New York Mayor, ABC News Invite Obama, McCain to Historic Town Hall

New York City Mayor Michael Bloomberg and ABC News have invited Sens. Barack Obama and John McCain to participate in a 90-minute, primetime town hall meeting to be broadcast live from Federal Hall in New York City, but the two campaigns said today they do not want the event to be broadcast by only one network.

Obama, D-Ill., and McCain, R-Ariz., have indicated a willingness to participate in such a forum -- unprecedented in the history of modern presidential campaigns -- though both camps said today they want the event to be available for broad distribution.

"Both the McCain and Obama campaigns agree the town halls will be open to press, but not sponsored or monitored by the press," Brooke Buchanan, the McCain campaign's traveling press secretary, said.

Jeffrey Schneider, a spokesman for ABC News, said the network is ready to discuss the idea of wider distribution of the event.

"We think the important thing is bringing the candidates together," he said.

The idea for such town hall appearances -- instead of or in addition to the traditional structured presidential debates -- was first floated by McCain's camp, and was accepted by Obama.

"We are thrilled to see you both embrace the idea of joint town hall meetings where voters can an have unfiltered opportunity to hear how each candidate would address the great issues facing our country," read a letter sent to both campaigns today from Bloomberg, I-New York City, and ABC News president David Westin extending the invitation to the two campaigns.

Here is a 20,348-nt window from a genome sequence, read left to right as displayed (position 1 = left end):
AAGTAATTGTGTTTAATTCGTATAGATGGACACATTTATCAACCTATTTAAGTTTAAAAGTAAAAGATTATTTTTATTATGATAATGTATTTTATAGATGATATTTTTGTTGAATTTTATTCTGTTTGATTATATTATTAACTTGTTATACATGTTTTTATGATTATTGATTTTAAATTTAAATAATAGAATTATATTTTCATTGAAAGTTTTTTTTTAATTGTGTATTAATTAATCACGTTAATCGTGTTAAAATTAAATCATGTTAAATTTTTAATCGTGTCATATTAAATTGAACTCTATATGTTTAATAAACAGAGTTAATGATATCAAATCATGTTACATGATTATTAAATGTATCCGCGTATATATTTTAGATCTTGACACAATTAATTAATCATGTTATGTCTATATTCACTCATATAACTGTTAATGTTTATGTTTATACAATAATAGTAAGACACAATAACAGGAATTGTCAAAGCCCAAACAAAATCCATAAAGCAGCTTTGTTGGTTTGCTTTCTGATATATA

"On behalf of the City of New York and ABC News we respectfully offer to host and broadcast the first of these town halls on a date that can be agreed upon by all parties."

Under the plan proposed by ABC News, "Good Morning America" anchor Diane Sawyer would moderate the event.

Historic Campaign, Unprecedented Offer

Just this past week,McCain invited Obama to a string of casual debates at town hall-style meetings to take place over the course of the summer.

"I don't think we need any big media-run productions, no processed questions from reporters, no spin rooms, just two Americans running for the highest office in the greatest nation on earth responding to the concerns of the people whose trust that we must earn," McCain told an audience in Baton Rouge, La., on Wednesday.

The concept was modeled, McCain said, after a series of debates that would have been scheduled between President John F. Kennedy, and Sen. Barry Goldwater for the 1964 presidential campaign.

Sen. Obama, on the same day McCain made his offer, said he would be open to such a format.

"Oh, we're definitely going to be doing some town hall debates," Obama told ABC News' Charlie Gibson in an interview the day after clinching the Democratic nomination.

"I look forward, you know, having more than just the three traditional debates that we've seen in recent presidential contests."

The McCain campaign released a letter they sent to Obama asking for 10 debates -- one a week starting on June 12 -- that will lead up to the Democratic National Convention at the end of August.

Obama said beginning such events the week after he wrapped up the nomination against former rival Sen. Hillary Clinton, D-N.Y., would be a "little premature."

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